As the camera comes in closer to reveal Baby Doll to us, from where the events of the film start to unfold, the narrator talks about a guardian angel who can come in any form. At the end of the film, when Sweet Pea gets on the bus to escape, the narrator tells us that the one person who can change our life is not anyone on the outside but ourselves. This would imply that Baby Doll isn’t really Sweet Pea’s guardian angel; she is not someone on the outside. Rather, they are the same person. In the same vein, one could also argue that the other girls are also the manifestations of Sweet Pea’s persona.

Rocket is the younger sister she feels responsible for and who dies because of her. She is also the representation of the rebellious side which she tries to suppress all the time. Blondie is her scared, unsure version who tries to be liked by all but struggles internally. Amber is the cool-headed part, who might not be the leader you need, but who delivers whenever she is needed. And Baby Doll is the version who is closest to her because she represents her trauma as well as her fighting spirit.

Does Sweet Pea escape?

Now that we have an inkling of who the story was actually about, the meaning of the ending also changes considerably. If Baby Doll and Sweet Pea are the same people, was there any escape in the first place? Yes, there has been an escape, there is no question about that. The point where one can choose to differ is the nature of the escape. On the surface, it looks like Sweet Pea physically runs away from the asylum. However, a deeper understanding reveals that her escape has been to another fantasy world.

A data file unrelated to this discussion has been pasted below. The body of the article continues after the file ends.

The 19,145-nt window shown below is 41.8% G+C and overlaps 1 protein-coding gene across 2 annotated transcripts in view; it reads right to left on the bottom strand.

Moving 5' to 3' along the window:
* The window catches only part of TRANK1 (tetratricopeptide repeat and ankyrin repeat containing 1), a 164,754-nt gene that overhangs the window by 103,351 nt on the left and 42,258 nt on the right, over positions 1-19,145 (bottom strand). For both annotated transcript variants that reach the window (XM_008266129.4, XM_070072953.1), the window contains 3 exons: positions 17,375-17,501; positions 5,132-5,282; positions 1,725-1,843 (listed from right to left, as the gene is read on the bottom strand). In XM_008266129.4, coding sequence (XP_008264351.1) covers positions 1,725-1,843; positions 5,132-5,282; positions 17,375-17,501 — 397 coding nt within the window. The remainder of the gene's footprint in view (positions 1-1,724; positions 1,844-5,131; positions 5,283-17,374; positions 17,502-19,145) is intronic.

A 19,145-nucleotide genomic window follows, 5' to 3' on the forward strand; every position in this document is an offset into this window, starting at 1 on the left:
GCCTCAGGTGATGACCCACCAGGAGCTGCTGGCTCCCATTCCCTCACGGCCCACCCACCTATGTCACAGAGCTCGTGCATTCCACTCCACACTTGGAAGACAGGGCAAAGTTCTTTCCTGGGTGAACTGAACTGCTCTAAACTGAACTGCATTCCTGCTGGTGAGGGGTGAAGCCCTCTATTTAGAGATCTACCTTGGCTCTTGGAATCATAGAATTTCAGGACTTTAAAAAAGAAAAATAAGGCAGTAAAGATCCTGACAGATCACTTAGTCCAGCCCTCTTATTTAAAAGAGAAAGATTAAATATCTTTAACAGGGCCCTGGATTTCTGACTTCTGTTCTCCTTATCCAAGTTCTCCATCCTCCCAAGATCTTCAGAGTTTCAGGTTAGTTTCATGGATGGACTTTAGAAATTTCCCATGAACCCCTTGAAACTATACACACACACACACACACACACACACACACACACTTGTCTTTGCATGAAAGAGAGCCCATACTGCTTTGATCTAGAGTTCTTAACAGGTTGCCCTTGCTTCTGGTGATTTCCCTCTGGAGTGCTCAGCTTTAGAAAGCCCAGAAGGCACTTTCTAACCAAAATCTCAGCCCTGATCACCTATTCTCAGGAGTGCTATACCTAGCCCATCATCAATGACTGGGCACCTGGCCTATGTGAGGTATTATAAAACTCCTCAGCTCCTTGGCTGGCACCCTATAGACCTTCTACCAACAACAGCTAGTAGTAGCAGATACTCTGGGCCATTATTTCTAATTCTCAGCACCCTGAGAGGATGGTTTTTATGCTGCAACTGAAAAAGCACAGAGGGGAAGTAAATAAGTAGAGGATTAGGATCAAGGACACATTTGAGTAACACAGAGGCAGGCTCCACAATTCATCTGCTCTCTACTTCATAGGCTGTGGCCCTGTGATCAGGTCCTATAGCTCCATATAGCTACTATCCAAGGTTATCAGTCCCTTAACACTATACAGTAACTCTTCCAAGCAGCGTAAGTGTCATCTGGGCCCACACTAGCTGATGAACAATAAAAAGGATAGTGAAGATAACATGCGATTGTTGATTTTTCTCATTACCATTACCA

The word “paradise” appears repeatedly in the film. Blue tells Baby Doll’s stepfather that she will be in paradise after her lobotomy. When Baby Doll tells the girls about her escape plan, Sweet Pea tells her to send postcards from paradise. In the end, as the bus drives off into the sunset, we see the billboard of Paradise Diner on the side of the road. So, if Sweet Pea is running off into paradise, it is very much inside her head rather than the outside world.

What has happened to her is that she has been lobotomized, which means her mind has receded into herself and the outside world can’t touch her anymore. In the escape plan, each of the girls represented a side of her that she wouldn’t need once she would escape all her troubles, which is why Baby Doll was the final sacrifice. In this way, she was a representation of Sweet Pea’s body, which had always been at the receiving end of all the men’s desires. Assaulted by her father, then by Blue, she served as their fantasy of an innocent school-girl with sex appeal, and both of them wanted her for themselves. She couldn’t physically get away from them, but she could do so mentally.

When she left behind her body, whatever happened to it didn’t matter to her anymore. She was untouchable now. The fact that the final scene of boarding the bus takes place insider her head can also be proved by two people who appear in it. First, there is the bus driver, who appears just in Baby Doll’s fantasies and is the one good man in the entire film. It would make sense that she would be led into paradise by the same figure who inspired her to break out of her hell in the first place.

Another sign is the boy who boards just before her. He was also present in the World War I fantasy, where Sweet Pea takes note of him. He is the only other innocent male in the entire film, and if she was going away to paradise, it would make sense that he would too.